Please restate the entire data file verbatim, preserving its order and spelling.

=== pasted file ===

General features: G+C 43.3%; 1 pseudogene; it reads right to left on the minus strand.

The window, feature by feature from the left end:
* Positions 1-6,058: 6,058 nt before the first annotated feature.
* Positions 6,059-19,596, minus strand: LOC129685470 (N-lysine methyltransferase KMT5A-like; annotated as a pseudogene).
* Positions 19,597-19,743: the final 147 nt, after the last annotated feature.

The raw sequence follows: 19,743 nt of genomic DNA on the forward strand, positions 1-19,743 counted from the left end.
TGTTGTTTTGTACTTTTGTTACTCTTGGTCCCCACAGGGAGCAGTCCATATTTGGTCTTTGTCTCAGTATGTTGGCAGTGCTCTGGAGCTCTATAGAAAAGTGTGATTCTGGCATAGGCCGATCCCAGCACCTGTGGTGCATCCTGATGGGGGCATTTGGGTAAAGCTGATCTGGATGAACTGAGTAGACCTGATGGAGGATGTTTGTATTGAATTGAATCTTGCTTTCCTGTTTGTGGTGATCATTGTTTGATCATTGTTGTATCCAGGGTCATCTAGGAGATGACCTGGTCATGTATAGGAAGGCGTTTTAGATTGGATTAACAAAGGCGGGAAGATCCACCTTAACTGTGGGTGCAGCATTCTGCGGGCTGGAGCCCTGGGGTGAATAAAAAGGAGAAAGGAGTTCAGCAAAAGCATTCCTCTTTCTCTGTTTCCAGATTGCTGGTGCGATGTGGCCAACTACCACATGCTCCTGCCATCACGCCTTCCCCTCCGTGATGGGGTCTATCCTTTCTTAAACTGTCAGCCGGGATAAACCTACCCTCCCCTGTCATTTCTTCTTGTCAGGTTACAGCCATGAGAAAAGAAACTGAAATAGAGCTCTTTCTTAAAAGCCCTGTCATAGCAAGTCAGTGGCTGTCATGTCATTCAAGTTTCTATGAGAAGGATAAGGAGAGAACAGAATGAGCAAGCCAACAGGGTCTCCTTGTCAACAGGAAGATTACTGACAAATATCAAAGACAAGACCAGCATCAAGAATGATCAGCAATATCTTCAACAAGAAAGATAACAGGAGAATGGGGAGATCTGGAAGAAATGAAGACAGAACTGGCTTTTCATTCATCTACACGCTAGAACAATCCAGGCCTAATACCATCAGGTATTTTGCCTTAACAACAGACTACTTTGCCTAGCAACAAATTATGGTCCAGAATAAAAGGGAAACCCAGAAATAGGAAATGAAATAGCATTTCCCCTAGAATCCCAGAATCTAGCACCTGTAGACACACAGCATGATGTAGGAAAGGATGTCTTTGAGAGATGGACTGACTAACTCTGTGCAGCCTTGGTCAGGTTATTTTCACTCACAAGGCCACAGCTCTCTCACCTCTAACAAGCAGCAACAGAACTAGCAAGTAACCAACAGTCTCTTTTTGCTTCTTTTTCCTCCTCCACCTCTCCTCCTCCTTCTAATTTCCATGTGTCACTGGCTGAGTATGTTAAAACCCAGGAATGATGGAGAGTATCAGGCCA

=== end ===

General features: G+C 43.3%; 1 pseudogene; it reads right to left on the minus strand.

The window, feature by feature from the left end:
* Positions 1-6,058: 6,058 nt before the first annotated feature.
* Positions 6,059-19,596, minus strand: LOC129685470 (N-lysine methyltransferase KMT5A-like; annotated as a pseudogene).
* Positions 19,597-19,743: the final 147 nt, after the last annotated feature.

The raw sequence follows: 19,743 nt of genomic DNA on the forward strand, positions 1-19,743 counted from the left end.
TGTTGTTTTGTACTTTTGTTACTCTTGGTCCCCACAGGGAGCAGTCCATATTTGGTCTTTGTCTCAGTATGTTGGCAGTGCTCTGGAGCTCTATAGAAAAGTGTGATTCTGGCATAGGCCGATCCCAGCACCTGTGGTGCATCCTGATGGGGGCATTTGGGTAAAGCTGATCTGGATGAACTGAGTAGACCTGATGGAGGATGTTTGTATTGAATTGAATCTTGCTTTCCTGTTTGTGGTGATCATTGTTTGATCATTGTTGTATCCAGGGTCATCTAGGAGATGACCTGGTCATGTATAGGAAGGCGTTTTAGATTGGATTAACAAAGGCGGGAAGATCCACCTTAACTGTGGGTGCAGCATTCTGCGGGCTGGAGCCCTGGGGTGAATAAAAAGGAGAAAGGAGTTCAGCAAAAGCATTCCTCTTTCTCTGTTTCCAGATTGCTGGTGCGATGTGGCCAACTACCACATGCTCCTGCCATCACGCCTTCCCCTCCGTGATGGGGTCTATCCTTTCTTAAACTGTCAGCCGGGATAAACCTACCCTCCCCTGTCATTTCTTCTTGTCAGGTTACAGCCATGAGAAAAGAAACTGAAATAGAGCTCTTTCTTAAAAGCCCTGTCATAGCAAGTCAGTGGCTGTCATGTCATTCAAGTTTCTATGAGAAGGATAAGGAGAGAACAGAATGAGCAAGCCAACAGGGTCTCCTTGTCAACAGGAAGATTACTGACAAATATCAAAGACAAGACCAGCATCAAGAATGATCAGCAATATCTTCAACAAGAAAGATAACAGGAGAATGGGGAGATCTGGAAGAAATGAAGACAGAACTGGCTTTTCATTCATCTACACGCTAGAACAATCCAGGCCTAATACCATCAGGTATTTTGCCTTAACAACAGACTACTTTGCCTAGCAACAAATTATGGTCCAGAATAAAAGGGAAACCCAGAAATAGGAAATGAAATAGCATTTCCCCTAGAATCCCAGAATCTAGCACCTGTAGACACACAGCATGATGTAGGAAAGGATGTCTTTGAGAGATGGACTGACTAACTCTGTGCAGCCTTGGTCAGGTTATTTTCACTCACAAGGCCACAGCTCTCTCACCTCTAACAAGCAGCAACAGAACTAGCAAGTAACCAACAGTCTCTTTTTGCTTCTTTTTCCTCCTCCACCTCTCCTCCTCCTTCTAATTTCCATGTGTCACTGGCTGAGTATGTTAAAACCCAGGAATGATGGAGAGTATCAGGCCA